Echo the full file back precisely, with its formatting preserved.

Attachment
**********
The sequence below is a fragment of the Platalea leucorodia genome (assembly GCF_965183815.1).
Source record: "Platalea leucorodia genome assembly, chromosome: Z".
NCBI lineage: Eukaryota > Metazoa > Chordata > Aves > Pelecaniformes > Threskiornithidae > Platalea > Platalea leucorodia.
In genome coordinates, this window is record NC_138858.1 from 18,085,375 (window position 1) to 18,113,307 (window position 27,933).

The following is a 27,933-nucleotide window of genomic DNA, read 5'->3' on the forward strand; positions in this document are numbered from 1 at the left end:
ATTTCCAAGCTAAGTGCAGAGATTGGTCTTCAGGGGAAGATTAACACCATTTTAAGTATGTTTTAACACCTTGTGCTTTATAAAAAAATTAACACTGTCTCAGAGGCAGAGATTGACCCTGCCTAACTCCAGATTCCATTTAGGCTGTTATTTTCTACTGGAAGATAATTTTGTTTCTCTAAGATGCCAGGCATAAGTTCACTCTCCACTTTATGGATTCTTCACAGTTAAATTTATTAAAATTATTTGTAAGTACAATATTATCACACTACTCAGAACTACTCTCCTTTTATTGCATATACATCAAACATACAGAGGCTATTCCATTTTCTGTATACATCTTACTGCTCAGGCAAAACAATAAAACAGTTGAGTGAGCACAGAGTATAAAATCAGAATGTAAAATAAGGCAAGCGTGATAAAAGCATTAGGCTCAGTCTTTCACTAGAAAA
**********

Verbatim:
The sequence below is a fragment of the Platalea leucorodia genome (assembly GCF_965183815.1).
Source record: "Platalea leucorodia genome assembly, chromosome: Z".
NCBI lineage: Eukaryota > Metazoa > Chordata > Aves > Pelecaniformes > Threskiornithidae > Platalea > Platalea leucorodia.
In genome coordinates, this window is record NC_138858.1 from 18,085,375 (window position 1) to 18,113,307 (window position 27,933).

The following is a 27,933-nucleotide window of genomic DNA, read 5'->3' on the forward strand; positions in this document are numbered from 1 at the left end:
ATTTCCAAGCTAAGTGCAGAGATTGGTCTTCAGGGGAAGATTAACACCATTTTAAGTATGTTTTAACACCTTGTGCTTTATAAAAAAATTAACACTGTCTCAGAGGCAGAGATTGACCCTGCCTAACTCCAGATTCCATTTAGGCTGTTATTTTCTACTGGAAGATAATTTTGTTTCTCTAAGATGCCAGGCATAAGTTCACTCTCCACTTTATGGATTCTTCACAGTTAAATTTATTAAAATTATTTGTAAGTACAATATTATCACACTACTCAGAACTACTCTCCTTTTATTGCATATACATCAAACATACAGAGGCTATTCCATTTTCTGTATACATCTTACTGCTCAGGCAAAACAATAAAACAGTTGAGTGAGCACAGAGTATAAAATCAGAATGTAAAATAAGGCAAGCGTGATAAAAGCATTAGGCTCAGTCTTTCACTAGAAAA